I woke up in my peaceful, quiet house this morning. My cat Poomby was next to me, curled into a ball with one green eye open, staring at me and probably wondering when I was going to get up and stop sleeping the morning away.
After making myself some coffee and stepping out onto the porch to get a feel for the day’s weather, I started reading a magazine to wake myself up for a few minutes before getting in the shower and heading off to run errands.
In an article about detecting heart disease, one woman said “trust your gut. If you feel like something’s wrong, it probably is.”
Great advice, not just for health but for life.
However, the positive opposite has also been ringing true in my life lately the more and more I act on it–that is, “trust your gut. If you feel like it’s the right thing to do, it probably is.”
How many times have I ignored that gut feeling only to regret it later? How many times do I want to help someone in need, whether it be a complete stranger or a loved one, and my gut tells me to help, but I walk right by because work or a meeting or this or that is more important? How many times have I been so caught up in the negativity and stress in my life that I ignore that gut feeling telling me to stop and ask those around me how they are doing? Countless times.
The past year gave me several opportunities to trust my gut and act on what I felt was right. I started a new job that seemed, during the interview and hiring process, to be the perfect fit for me. It was in a career field I already knew I loved based on previous work experience, and it would give me plenty of opportunities to help others, something that’s a big priority to me. After two weeks in, however, I had a strong gut feeling (backed up by episodes of reality) that the right thing to do was to start looking for another job. Several people cautioned me against doing so. It might look bad on a resume. It might get better if I’d just give it a chance. The economy is too horrible to look for a job now… the advice was endless. I sought counsel from a FEW people, but most of the advice I received was (the kind I hate) unsolicited.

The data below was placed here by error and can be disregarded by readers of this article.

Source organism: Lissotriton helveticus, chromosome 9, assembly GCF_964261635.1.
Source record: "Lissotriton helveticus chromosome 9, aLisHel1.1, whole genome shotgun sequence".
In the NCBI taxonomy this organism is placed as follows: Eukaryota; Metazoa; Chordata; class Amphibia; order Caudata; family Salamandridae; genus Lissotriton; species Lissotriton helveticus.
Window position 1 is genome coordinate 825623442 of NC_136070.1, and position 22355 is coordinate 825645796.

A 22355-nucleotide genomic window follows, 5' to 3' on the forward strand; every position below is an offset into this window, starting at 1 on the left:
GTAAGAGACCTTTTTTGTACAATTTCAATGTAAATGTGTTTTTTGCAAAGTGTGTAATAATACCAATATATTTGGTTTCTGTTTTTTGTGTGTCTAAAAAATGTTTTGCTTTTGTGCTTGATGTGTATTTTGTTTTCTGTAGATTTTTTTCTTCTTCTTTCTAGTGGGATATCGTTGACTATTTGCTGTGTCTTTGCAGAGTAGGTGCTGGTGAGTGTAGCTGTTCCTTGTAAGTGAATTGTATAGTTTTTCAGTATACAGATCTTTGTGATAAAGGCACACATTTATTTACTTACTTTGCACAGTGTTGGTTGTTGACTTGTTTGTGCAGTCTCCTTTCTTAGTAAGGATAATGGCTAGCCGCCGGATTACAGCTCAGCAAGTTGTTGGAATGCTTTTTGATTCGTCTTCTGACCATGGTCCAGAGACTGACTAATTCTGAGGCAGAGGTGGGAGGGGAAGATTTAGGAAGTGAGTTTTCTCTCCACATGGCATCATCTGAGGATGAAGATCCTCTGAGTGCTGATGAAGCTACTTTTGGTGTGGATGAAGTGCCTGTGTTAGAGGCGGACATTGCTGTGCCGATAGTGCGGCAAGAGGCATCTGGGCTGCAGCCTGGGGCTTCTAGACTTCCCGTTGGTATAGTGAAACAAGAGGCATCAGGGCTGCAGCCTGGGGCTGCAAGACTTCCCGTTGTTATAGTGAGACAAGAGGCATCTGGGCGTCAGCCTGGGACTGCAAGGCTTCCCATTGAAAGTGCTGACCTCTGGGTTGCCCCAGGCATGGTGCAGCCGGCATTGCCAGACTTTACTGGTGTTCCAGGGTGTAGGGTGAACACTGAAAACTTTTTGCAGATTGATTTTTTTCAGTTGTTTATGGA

Despite that advice, I took action based on my gut feeling and repeated truths revealed to me that backed up that gut feeling. And I’m so glad I did. 9.5 months later, I found a new job that is with a really wonderful company I’ve come to know over time, working for a really genuine and honest person I respect, and oh yeah–it pays more and offers incredible benefits. Trusting my gut to act on what I knew was right paid off.
I could list several other examples–more personal and painful examples–but I think I’ll let this suffice.
From now on in my life, I will continue to seek counsel of people I trust, admire, and believe have wisdom, experience, strength, and hope that I don’t have. I’ll also pray about each decision and let God reveal truths to me, as He’s done recently, and take heed. I’ll take my time before acting and list the pros and cons and all that junk.
But ultimately, for me, I have found that I need to listen to my gut. When it tells me “this is right. this is happiness. this is for you,” I’m going to take a step forward.